How late is too late to start/end, school? Sanislo challenges plan

By Tracy Record
West Seattle Blog editor

Saving money on school buses may seem like a way to save money without affecting what happens inside school buildings, but Sanislo Elementary parents and staffers beg to differ.

Monday night they managed to snag an hour-plus of Seattle School Board president Steve Sundquist‘s time to make their case against a planned transportation schedule that would have Sanislo students start school at 9:35 am.

They’re not the only school facing changes (as reported here week before last) – Roxhill, Lafayette, and Concord also are on the list for bus-arrival times that would push the starting bell back to 9:30 or later.

Sundquist, who agreed to the meeting earlier in the day, squeezing it into what he described as an already meeting-laden schedule, stressed that he wasn’t coming with answers. In fact, he opened with, “I want to make sure I understand the problem.”

Some of the 50 or so people packed into Sanislo’s library did their best to help with that.

The later school starts, the less likely it is that parents will be able to go in and spend some time in the classroom in the morning, a common time for volunteering.

Sanislo PTA co-president Matt Knannlein recalled the days when he would notice the “roundabout parents” – those that just dropped their kids off outside and quickly circled back away from the school – and think, we have to get them in here and involved.

Now, with kids starting school well past 9 am, he finds himself a “roundabout parent” more often than not.

A new start time after 9:30 am would be a full hour later than where it was just a few years back, Sundquist was told. And the resulting end time – putting kids on buses home at 3:45 – would mean in winter, they would arrive home in the dark. “We don’t want second-graders walking home in the dark,” declared PTA co-president Gillian Allen-White. “That’s a huge part of what has us shaken about this … it’s put us in an untenable position.”

On the front end of the day, the question was, how could parents get to their jobs on time if their children wouldn’t even be allowed into the school building until well after 9 am, the time when many workdays begin?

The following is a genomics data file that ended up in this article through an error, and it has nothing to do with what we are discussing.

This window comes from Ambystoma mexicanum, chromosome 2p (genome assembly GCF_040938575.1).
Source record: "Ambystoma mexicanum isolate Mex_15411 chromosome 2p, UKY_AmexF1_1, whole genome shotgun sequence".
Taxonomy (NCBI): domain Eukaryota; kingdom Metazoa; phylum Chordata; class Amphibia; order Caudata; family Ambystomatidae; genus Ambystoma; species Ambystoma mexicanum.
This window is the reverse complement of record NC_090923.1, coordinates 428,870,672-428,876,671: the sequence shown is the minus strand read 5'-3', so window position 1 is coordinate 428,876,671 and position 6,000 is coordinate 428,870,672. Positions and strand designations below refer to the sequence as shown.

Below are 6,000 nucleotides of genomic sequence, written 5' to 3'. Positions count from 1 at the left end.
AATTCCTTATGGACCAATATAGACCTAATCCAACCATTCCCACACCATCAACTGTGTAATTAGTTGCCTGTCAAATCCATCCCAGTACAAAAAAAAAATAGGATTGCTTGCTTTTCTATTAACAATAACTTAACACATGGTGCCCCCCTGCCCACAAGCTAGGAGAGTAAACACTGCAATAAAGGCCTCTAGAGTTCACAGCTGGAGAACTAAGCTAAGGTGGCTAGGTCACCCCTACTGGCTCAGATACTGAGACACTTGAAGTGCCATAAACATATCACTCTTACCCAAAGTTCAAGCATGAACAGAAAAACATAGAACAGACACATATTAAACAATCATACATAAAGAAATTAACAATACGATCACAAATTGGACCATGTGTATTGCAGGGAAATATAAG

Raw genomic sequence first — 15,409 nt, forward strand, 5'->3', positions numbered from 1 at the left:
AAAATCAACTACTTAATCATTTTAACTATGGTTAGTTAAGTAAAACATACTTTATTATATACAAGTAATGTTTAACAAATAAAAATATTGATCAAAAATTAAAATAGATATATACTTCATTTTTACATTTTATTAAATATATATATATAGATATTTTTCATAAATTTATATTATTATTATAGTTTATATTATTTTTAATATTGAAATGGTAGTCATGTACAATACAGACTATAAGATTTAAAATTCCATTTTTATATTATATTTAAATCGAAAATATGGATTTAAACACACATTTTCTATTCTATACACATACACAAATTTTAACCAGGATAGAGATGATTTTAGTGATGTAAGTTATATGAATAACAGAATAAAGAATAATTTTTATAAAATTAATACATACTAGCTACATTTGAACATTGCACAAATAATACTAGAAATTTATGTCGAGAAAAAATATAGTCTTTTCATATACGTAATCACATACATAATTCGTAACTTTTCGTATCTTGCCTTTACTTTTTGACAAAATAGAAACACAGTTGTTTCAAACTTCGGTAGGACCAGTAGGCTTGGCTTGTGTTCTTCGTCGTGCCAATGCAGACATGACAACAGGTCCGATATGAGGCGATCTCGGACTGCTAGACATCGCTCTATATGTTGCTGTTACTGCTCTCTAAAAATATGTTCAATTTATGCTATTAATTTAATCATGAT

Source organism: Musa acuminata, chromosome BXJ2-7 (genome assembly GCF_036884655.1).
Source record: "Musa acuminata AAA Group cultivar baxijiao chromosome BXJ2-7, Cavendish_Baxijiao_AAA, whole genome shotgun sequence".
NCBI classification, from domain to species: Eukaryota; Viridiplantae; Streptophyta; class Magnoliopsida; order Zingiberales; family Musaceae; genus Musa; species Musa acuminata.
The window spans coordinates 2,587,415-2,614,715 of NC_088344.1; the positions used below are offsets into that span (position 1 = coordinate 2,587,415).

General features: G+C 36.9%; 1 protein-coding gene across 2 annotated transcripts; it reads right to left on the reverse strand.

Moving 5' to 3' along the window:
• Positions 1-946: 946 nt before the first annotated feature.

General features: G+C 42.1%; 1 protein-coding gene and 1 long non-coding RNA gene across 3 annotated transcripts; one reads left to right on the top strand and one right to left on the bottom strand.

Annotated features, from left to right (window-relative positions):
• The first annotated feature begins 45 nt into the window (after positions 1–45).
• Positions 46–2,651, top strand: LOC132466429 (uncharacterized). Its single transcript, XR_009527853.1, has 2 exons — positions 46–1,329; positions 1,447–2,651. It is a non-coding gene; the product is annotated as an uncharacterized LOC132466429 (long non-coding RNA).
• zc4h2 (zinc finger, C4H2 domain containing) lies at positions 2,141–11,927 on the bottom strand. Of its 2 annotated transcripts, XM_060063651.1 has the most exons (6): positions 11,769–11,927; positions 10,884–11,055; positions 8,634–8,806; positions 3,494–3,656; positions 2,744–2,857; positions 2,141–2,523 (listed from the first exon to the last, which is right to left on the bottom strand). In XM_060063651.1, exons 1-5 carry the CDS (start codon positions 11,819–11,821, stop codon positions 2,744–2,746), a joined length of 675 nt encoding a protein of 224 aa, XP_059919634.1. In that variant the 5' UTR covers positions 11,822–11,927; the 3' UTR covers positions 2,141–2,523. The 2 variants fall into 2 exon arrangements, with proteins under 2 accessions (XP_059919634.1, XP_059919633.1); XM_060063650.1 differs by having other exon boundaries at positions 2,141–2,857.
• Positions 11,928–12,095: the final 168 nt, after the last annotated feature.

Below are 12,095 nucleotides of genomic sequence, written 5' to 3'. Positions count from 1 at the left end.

For Sundquist’s part, he tried to help the parents and staffers – which included Sanislo president Ernie Seevers – understand just how dire the money situation for the district. “We had to cut this winter, again, $35 million … and the Legislature may be going the wrong way [in terms of school funding] and we may have to cut even more.”

The transportation budget for the district itself is $20 million, and a contract associated with it is on the agenda for Wednesday night’s board meeting, though the bus pickup/dropoff times – which determine the schools’ bell times – does not appear to be attached to it. They were in a document considered by the board a few months back, minus the proposed times for Denny International Middle School and Chief Sealth International High School, which were revealed by their principals at a joint meeting of their PTSAs last week to discuss logistics of their impending co-location (WSB coverage here).

Last night, Sundquist reminded the Sanislo group that when he was elected three and a half years ago, “we had a system … in which schools set their own bell times and the transportation system followed along. That was also part of the choice system, driving a huge, huge transportation expenditure.”

Now, after going through other big changes including a switch to “neighborhood school” assignments instead of “choice,” the district tries to maximize the use of each bus, with at least two routes each morning and afternoon, as well as making it more difficult for students to qualify for transportation.